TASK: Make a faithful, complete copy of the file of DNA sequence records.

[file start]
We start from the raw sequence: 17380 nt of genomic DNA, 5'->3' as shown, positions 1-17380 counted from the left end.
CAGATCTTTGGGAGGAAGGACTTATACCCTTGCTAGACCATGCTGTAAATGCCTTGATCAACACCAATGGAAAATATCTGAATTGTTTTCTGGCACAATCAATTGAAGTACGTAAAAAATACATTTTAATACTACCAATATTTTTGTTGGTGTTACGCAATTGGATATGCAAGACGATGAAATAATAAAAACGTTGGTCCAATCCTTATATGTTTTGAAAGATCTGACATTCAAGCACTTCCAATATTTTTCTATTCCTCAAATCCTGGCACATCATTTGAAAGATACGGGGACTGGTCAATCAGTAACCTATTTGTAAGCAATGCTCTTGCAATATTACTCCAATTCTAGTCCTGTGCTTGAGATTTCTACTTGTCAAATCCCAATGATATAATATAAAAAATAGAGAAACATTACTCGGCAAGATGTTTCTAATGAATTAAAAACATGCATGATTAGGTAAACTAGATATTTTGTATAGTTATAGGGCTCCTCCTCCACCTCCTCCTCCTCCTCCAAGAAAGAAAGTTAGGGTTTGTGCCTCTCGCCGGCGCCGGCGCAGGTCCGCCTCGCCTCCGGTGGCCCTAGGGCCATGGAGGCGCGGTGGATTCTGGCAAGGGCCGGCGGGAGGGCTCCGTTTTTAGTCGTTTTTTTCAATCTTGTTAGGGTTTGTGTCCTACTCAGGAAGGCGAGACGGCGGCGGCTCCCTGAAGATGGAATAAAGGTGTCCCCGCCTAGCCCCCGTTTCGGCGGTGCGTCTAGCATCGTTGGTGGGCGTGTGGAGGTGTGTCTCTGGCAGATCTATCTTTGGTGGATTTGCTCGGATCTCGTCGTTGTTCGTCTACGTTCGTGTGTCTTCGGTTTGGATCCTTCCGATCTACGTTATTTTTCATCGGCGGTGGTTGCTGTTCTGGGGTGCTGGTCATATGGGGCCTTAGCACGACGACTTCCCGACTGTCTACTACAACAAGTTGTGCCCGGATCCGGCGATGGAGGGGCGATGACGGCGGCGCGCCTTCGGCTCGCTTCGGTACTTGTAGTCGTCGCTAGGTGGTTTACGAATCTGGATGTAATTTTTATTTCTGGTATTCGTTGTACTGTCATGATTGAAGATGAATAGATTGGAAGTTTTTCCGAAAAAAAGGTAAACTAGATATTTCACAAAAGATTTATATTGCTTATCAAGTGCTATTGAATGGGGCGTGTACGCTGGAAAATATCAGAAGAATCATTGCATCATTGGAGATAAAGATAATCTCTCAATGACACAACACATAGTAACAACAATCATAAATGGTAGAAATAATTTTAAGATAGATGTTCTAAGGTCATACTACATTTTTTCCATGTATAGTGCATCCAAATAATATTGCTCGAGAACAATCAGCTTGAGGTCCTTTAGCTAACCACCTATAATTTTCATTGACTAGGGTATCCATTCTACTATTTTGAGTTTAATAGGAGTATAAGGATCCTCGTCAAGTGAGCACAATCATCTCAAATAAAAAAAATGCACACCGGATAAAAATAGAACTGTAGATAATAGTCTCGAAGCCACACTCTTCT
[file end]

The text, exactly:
We start from the raw sequence: 17380 nt of genomic DNA, 5'->3' as shown, positions 1-17380 counted from the left end.
CAGATCTTTGGGAGGAAGGACTTATACCCTTGCTAGACCATGCTGTAAATGCCTTGATCAACACCAATGGAAAATATCTGAATTGTTTTCTGGCACAATCAATTGAAGTACGTAAAAAATACATTTTAATACTACCAATATTTTTGTTGGTGTTACGCAATTGGATATGCAAGACGATGAAATAATAAAAACGTTGGTCCAATCCTTATATGTTTTGAAAGATCTGACATTCAAGCACTTCCAATATTTTTCTATTCCTCAAATCCTGGCACATCATTTGAAAGATACGGGGACTGGTCAATCAGTAACCTATTTGTAAGCAATGCTCTTGCAATATTACTCCAATTCTAGTCCTGTGCTTGAGATTTCTACTTGTCAAATCCCAATGATATAATATAAAAAATAGAGAAACATTACTCGGCAAGATGTTTCTAATGAATTAAAAACATGCATGATTAGGTAAACTAGATATTTTGTATAGTTATAGGGCTCCTCCTCCACCTCCTCCTCCTCCTCCAAGAAAGAAAGTTAGGGTTTGTGCCTCTCGCCGGCGCCGGCGCAGGTCCGCCTCGCCTCCGGTGGCCCTAGGGCCATGGAGGCGCGGTGGATTCTGGCAAGGGCCGGCGGGAGGGCTCCGTTTTTAGTCGTTTTTTTCAATCTTGTTAGGGTTTGTGTCCTACTCAGGAAGGCGAGACGGCGGCGGCTCCCTGAAGATGGAATAAAGGTGTCCCCGCCTAGCCCCCGTTTCGGCGGTGCGTCTAGCATCGTTGGTGGGCGTGTGGAGGTGTGTCTCTGGCAGATCTATCTTTGGTGGATTTGCTCGGATCTCGTCGTTGTTCGTCTACGTTCGTGTGTCTTCGGTTTGGATCCTTCCGATCTACGTTATTTTTCATCGGCGGTGGTTGCTGTTCTGGGGTGCTGGTCATATGGGGCCTTAGCACGACGACTTCCCGACTGTCTACTACAACAAGTTGTGCCCGGATCCGGCGATGGAGGGGCGATGACGGCGGCGCGCCTTCGGCTCGCTTCGGTACTTGTAGTCGTCGCTAGGTGGTTTACGAATCTGGATGTAATTTTTATTTCTGGTATTCGTTGTACTGTCATGATTGAAGATGAATAGATTGGAAGTTTTTCCGAAAAAAAGGTAAACTAGATATTTCACAAAAGATTTATATTGCTTATCAAGTGCTATTGAATGGGGCGTGTACGCTGGAAAATATCAGAAGAATCATTGCATCATTGGAGATAAAGATAATCTCTCAATGACACAACACATAGTAACAACAATCATAAATGGTAGAAATAATTTTAAGATAGATGTTCTAAGGTCATACTACATTTTTTCCATGTATAGTGCATCCAAATAATATTGCTCGAGAACAATCAGCTTGAGGTCCTTTAGCTAACCACCTATAATTTTCATTGACTAGGGTATCCATTCTACTATTTTGAGTTTAATAGGAGTATAAGGATCCTCGTCAAGTGAGCACAATCATCTCAAATAAAAAAAATGCACACCGGATAAAAATAGAACTGTAGATAATAGTCTCGAAGCCACACTCTTCT